Tuesday, November 28, 2017

Top Ten Tuesday: Books On My Winter TBR

Some Books on My Winter TBR

It may not technically be winter, but I'll be reading these in December:

Stories for Christmas
Charles Dickens

A Christmas Carol
Charles Dickens, illustrations by P.J. Lynch

The Fellowship of the Ring
J.R.R. Tolkien

(And when I finish Fellowship, I can move on to the next book and the next,
which probably won't be until January and February.)

The Two Towers

The Return of the King

Lives of the Noble Romans

(I want to finish "Antony," and then I'll be done. Hope to finish by end of December.
Once I finish Plutarch, I shall begin Augustine, finally.)

City of God

I have not planned my next year, nonetheless, 
these are some books I am considering reading into the new year.

Northangar Abbey
Jane Austen

Kite Runner
Khaled Hosseini

Jude the Obscure 
Thomas Hardy

Tess of the D'Urbervilles

Ethan Frome
Edith Wharton

Charlotte Mason


Hamlette (Rachel) said...

What an utterly charming list!

I really should do this list prompt, as I totally have a tower of at least 10 books waiting on top of a shelf in my kitchen for me to get to them.

Hamlette (Rachel) said...

Okay, there, I posted my list too. Glad I saw your post this morning, or I would have forgotten about TTT, and this was a quick and easy list for me!

Ruth said...

You're welcome. Thanks.

James said...

Love the list - especially Wharton, Plutarch, and Hardy. If ever there was a winter poet/novelist it was Hardy. My list is more eclectic.

Janet said...

Many of these books are on my Classic Club list. I love Dickens. Have you read The Man Who Invented Christmas? I thoroughly enjoyed it. There is a movie out now based on the book. I haven't seen it but I might. I love seeing what you are reading.

Ruth said...

Thanks, Janet. I'm glad to meet you. I have not read the Man Who Invented Christmas, but I just watched the trailer, and I'm so excited. I'm going to take my kids to see it ASAP. We read A Christmas Carol every December, and I already need a break from December (and it's not even here, yet!) Hahaha.

Beth said...

I'm also planning to start Augustine by the end of the year. My current read is An Instance of the Fingerpost. Started reading The Russian classic The Master & Margarita for a book group read but I'm not sure I want to continue it. I had also started reading Kim Stanley Robinson's Antarctica when my checkout expired on OverDrive. (I placed another hold, but I might not get it back until January). Other than that, I want to read Margaret Fuller's Woman in the 19th Century by the end of the year - it's short and I hope to squeeze it in as book #12 for the Back to the Classics challenge.

I'm not sure about January - I think I want to do B2C again, but I might not do any other annual challenges. I will be reading Henry V in Jan-Feb, as I want to read it in time to see a local performance.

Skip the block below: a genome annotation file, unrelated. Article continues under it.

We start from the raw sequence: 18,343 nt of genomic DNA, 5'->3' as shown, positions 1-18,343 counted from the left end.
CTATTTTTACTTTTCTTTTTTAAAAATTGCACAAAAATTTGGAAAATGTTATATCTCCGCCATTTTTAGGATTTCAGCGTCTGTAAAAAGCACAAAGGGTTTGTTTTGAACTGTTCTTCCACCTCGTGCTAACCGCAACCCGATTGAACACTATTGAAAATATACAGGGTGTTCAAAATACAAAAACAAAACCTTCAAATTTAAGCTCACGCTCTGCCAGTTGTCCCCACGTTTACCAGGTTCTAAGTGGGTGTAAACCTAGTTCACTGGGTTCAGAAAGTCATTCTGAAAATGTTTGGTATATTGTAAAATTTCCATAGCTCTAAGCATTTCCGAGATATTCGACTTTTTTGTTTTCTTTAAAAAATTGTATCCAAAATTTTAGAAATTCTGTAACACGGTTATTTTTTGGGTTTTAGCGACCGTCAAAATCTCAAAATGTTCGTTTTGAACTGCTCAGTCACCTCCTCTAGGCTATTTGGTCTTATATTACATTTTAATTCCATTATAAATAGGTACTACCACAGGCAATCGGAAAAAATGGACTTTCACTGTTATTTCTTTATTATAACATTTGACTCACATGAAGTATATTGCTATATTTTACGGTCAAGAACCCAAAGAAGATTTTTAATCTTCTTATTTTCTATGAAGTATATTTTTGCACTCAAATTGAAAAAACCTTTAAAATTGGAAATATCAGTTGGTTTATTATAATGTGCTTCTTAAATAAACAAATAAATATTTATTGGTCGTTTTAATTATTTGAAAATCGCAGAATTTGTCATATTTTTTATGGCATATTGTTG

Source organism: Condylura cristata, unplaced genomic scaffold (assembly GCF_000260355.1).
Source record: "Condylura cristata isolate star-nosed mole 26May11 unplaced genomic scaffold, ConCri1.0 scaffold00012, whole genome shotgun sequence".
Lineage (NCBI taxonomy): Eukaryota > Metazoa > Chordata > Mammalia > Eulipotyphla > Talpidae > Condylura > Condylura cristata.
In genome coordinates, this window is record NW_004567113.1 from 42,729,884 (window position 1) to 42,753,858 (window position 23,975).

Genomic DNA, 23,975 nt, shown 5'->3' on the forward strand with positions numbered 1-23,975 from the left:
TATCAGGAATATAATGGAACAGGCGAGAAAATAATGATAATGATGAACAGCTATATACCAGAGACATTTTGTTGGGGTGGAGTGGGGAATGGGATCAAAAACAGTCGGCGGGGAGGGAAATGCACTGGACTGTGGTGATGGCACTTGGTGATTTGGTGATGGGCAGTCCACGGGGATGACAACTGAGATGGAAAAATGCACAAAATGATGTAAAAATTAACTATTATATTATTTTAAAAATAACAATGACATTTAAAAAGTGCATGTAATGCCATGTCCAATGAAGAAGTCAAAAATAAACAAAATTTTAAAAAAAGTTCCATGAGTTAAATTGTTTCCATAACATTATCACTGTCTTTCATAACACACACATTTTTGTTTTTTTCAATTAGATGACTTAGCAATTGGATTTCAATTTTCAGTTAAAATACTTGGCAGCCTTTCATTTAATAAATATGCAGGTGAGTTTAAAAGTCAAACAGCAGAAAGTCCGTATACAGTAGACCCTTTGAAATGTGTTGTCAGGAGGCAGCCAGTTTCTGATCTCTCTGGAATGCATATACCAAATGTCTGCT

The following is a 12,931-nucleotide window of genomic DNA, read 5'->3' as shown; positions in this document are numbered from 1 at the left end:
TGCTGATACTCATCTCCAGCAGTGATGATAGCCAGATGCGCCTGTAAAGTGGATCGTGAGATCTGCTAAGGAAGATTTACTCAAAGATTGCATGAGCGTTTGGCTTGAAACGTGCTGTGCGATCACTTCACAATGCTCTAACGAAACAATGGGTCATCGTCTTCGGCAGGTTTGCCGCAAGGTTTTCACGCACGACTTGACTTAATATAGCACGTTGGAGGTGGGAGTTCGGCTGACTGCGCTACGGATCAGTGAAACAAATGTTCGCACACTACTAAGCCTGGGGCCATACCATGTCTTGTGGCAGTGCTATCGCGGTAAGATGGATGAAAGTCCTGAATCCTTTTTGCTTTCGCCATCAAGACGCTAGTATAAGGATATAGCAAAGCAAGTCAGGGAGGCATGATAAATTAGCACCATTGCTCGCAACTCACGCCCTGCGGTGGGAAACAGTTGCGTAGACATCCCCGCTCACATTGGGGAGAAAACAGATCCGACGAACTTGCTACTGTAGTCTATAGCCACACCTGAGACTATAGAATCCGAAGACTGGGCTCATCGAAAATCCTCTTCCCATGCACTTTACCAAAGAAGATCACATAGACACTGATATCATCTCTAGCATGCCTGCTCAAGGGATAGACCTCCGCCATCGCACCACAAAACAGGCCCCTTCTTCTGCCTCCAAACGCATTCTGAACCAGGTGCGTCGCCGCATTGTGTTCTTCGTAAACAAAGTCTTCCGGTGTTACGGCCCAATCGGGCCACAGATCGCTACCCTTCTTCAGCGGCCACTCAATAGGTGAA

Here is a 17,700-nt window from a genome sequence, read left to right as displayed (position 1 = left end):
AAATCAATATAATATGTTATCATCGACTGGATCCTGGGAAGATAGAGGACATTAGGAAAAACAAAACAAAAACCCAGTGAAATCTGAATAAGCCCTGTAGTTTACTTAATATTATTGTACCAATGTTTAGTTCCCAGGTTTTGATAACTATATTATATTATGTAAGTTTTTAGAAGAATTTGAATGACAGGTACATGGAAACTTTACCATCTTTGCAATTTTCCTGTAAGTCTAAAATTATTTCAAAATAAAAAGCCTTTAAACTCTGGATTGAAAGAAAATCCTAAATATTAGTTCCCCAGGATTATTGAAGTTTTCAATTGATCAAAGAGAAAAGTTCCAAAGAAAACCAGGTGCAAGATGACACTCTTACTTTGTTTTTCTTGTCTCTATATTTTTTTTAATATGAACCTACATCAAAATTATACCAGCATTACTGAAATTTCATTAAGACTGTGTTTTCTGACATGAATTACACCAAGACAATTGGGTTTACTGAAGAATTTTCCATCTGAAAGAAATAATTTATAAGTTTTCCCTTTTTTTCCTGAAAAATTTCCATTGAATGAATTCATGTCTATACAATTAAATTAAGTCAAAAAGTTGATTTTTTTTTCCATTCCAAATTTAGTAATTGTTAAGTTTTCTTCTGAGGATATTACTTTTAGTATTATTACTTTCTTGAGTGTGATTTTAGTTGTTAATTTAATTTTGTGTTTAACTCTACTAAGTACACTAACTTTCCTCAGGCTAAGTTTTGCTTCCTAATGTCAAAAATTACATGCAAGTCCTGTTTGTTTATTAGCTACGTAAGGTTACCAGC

Anonymous said...

Glad to see you posting again, Ruth. I've been reading your blog for years and I missed seeing what you were reading and what you thought about it. I'm hoping to read all five Christmas books by Dickens this December, as well. I'm crossing my fingers that I'll get through all five. Hope you enjoy them!

Ruth said...

Are you reading City of God or Confessions or something else by Augustine?

Ruth said...

Thanks, L. I don't think I have ever come across you blog, but I'm glad to have found it.
I'm not sure how many of the Dickens' Christmas Stories I will read, aside from A Christmas Carol, which I read to my kids; so we'll see.

Carol said...

Impressive list. Ethan Frome is one of my all time favourites. Would like to read Jude the Obscure sometime. Hardy’s writing is exquisite but although I loved Far From the Madding Crowd, his fatalism in Tess really turned me off that book. Ourselves is a great read. I’m reading some Christmas themed short stories this month.

Sharon Wilfong said...

This is a great list. I know because I have a few of these books myself. I have The Kite Runner because my mom really wants me to read it. I think it's going to be a grueling read, however. You must let me know how you like it.

Brona said...

I've actually 4 of your list just this year! The LOTR trilogy (plus Hobbit) and Northanger abbey - all rereads & all tremendous - you'll have a fabulous winter with them alone 😊

o said...

I'm planning on reading City of God in the new year. Rather nervous about it! Plutarch I'm afraid terrifies me too - I'm in awe of you :)

Ruth said...

Oh, excellent. I'm looking forward to them.

Ruth said...

I am intimidated about City of God, also. Unfortunately, I didn't get the abridged version, and I think I prefer to read that instead.

As for Plutarch, I'm not sure which of his books you plan to read, but Lives was easy reading. I only struggled with it for so long b/c I was longing to read something else while forcing myself to read these histories/biographies that I was not interested in. But it turned out to be good.

Ruth said...

I have read two of Hosseini's books already and they were both captivating and emotionally intense. I loved them. I cannot wait to start The Kite Runner.

Ruth said...

Well, I cannot wait to get started on Ethan Frome. I agree about Hardy's writing, so we shall see what his problem is in Tess. I have heard positives and negatives about both of these Hardy titles, so I suppose it depends on the reader.

Janet said...

I love Ethan Frome. It is my favorite Wharton book. For your Christmas reading, have you ever read The Best Christmas Pageant Ever by Barbara Robinson (I think)? I love this little book. It is a late elementary age book but it is really for the whole family. My favorite secular (sort of It is about a church's annual Christmas play) story.

Ruth said...

Janet, we have read The Best Christmas Pageant Ever, and immediately after, my kids and I watch the movie on Youtube. It was so funny. They loved it.